A bit like Cofidis, EF Education made a lot of sideways moves. Overall, with the acquisitions of Esteban Chavez, Mark Padun, and Odd Christian Eiking the team probably got slightly stronger. On the other hand, Eiking and Chavez are known commodities at this point. Quality commodities for sure, but likely none will get EF Education any major wins this upcoming season. Losing Higuita and getting Padun is probably a positive change for the team. Even though both riders are still young (Higuita 24 and Padun 25) and extremely inconsistent, 2021 was certainly a better year of Padun than for Higuita. So if any of them is showing any signs of development, I’d take the Ukrainian over the Colombian.
Groupama – FDJ
Biggest loss: Benjamin Thomas
Biggest acquisition: Michael Storer
Just based on the Thomas-Storer trade I’d say FDJ got better. Not that Thomas is a bad rider, far from it, but Storer’s ability right now plus potential is far greater than that of the French time trial champion. The addition of Bram Welten from Arkea is also interesting in terms of bolstering FDJ’s contingent of fast riders. The roster is good, let’s see if management finds a way not to underperform again.
Biggest loss: Gianni Moscon
Biggest acquisition: Elia Viviani
Ineos’ offseason was peculiar. They actually lost three important riders in Moscon, Rohan Dennis, and Ivan Sosa. The thing is that the latter two dramatically underperformed with the British team so they’re not losing much production. It is therefore entirely possible that the acquisitions of Viviani and Omar Fraile will actually improve the team compared to 2021. I do think the loss of Moscon is a big one though, and those two riders do not make up for it. Still, it is unlikely that any of these significantly impacts Ineos’ biggest goals for the 2021 season (the Tour de France).
I’d still like to mention the addition of Ben Tulett from Alpecin Fenix, a 20-year-old rider that already placed in the top-10 of the Tour de Pologne in 2021, along with other noteworthy results in the pros. Very excited to see his development.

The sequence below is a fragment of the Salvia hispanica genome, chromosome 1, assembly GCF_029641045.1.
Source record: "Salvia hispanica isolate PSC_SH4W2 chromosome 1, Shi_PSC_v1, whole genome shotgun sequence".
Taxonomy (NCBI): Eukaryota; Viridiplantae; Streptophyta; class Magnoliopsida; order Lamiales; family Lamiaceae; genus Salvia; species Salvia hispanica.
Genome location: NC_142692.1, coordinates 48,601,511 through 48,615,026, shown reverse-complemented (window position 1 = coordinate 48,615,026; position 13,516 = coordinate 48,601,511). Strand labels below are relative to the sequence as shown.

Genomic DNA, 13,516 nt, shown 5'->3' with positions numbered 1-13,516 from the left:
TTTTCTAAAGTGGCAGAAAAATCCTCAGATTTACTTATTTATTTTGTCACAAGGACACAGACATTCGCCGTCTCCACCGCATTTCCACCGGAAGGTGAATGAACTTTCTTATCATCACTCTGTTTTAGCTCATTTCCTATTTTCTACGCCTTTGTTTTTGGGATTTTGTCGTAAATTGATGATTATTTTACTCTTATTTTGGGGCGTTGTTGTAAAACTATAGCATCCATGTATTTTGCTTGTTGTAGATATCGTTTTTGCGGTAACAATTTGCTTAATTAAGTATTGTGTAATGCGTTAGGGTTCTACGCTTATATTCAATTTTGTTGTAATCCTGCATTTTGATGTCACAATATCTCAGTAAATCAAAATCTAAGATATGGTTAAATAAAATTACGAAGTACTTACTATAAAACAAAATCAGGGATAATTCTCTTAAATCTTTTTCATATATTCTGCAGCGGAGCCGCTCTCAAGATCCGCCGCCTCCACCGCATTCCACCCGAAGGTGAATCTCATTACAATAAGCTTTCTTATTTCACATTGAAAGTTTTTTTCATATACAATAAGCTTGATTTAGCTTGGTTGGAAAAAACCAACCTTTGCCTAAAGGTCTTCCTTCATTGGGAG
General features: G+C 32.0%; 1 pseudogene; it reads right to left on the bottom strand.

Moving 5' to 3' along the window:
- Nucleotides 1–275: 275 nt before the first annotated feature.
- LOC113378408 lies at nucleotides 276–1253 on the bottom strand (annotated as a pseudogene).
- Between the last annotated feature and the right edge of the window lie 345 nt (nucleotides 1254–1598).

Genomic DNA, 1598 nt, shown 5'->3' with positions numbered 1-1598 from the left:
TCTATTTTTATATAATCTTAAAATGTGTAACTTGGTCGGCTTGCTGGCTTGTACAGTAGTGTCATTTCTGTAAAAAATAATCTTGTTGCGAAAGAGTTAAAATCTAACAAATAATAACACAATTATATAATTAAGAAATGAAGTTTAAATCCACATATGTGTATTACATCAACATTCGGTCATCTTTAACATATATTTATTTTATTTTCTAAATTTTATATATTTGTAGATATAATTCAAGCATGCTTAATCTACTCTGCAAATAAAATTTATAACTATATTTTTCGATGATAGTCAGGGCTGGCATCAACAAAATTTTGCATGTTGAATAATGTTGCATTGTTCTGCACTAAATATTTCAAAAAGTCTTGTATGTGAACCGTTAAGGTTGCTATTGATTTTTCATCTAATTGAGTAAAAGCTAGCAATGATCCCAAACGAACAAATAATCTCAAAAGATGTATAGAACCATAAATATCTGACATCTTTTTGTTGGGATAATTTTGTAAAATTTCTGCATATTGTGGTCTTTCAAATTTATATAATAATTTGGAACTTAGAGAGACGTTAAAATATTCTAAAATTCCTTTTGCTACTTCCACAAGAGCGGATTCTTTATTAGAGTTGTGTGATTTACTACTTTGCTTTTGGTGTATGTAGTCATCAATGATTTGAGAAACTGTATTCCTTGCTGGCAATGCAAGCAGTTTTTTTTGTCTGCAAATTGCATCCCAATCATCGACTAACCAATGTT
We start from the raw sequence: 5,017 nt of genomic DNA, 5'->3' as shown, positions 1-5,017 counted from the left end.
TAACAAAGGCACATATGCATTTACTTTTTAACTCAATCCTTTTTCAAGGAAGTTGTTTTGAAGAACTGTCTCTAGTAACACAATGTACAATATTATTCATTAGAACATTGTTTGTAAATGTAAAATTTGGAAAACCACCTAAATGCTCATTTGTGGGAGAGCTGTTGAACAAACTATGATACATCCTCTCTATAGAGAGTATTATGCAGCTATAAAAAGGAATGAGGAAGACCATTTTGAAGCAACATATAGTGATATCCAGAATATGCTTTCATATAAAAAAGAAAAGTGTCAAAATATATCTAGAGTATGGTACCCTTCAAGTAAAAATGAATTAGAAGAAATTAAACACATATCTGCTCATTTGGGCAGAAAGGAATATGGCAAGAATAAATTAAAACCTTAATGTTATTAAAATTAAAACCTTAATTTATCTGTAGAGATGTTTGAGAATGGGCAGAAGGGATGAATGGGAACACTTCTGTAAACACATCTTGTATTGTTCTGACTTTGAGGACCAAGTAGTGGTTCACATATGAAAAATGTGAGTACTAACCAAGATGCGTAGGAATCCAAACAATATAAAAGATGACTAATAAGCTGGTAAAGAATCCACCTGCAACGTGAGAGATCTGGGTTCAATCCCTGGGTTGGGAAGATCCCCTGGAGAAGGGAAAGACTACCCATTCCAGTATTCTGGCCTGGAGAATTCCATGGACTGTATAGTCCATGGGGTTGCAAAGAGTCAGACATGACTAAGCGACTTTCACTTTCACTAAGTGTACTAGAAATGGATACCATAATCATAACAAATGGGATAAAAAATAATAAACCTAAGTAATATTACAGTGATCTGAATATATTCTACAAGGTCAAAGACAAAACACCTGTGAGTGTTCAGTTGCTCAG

Another interesting note is that on the same offseason in which they lose the best Australian time trialist today, Ineos replaced him with possibly the best Australian time trialist of the future. His name is Luke Plapp, he is 20 years old, and already a national time trial champion and silver medalist in the under-23 world championship.
Intermarché – Wanty – Gobert Matériaux
Biggest loss: Danny van Poppel
Biggest acquisition: Alexander Kristoff
Odd Christian Eiking, while undoubtedly a good rider, is not irreplaceable. Danny Van Poppel might be. The Dutchman had a very solid 2021 season, almost always being a factor in the sprints he took part in. His consistency will be difficult to replace. Kristoff is obviously a better sprinter in terms of CV and overall ability. But will he be able to show that on the road? I think Intermarché traded up in this situation but it’s not as clear as the difference in name recognition would lead people to believe.
Israel Start-Up Nation
Biggest loss: Dan Martin
Biggest acquisition: Giacomo Nizzolo
Israel replaced two veterans (a GC rider and a sprinter – Martin and Andre Greipel) with two other veterans (Nizzolo and Fuglsang). Greipel did not have the best stint in the Israeli team to end his career. For this reason, Nizzolo should give a huge boost to the team in terms of sprinting ability. However, even in his last season, Dan Martin leaves behind a legacy that will not be easy to match – a Giro stage win and 10th place overall, along with a couple of great performances in the Tour de France.
Just because of the difference in quality between Nizzolo and Greipel, Israel should have improved during this offseason. Let’s see how Fuglsang comes back in 2022 to fully certify this offseason as a success (at least in sporting terms) for the Israeli outfit.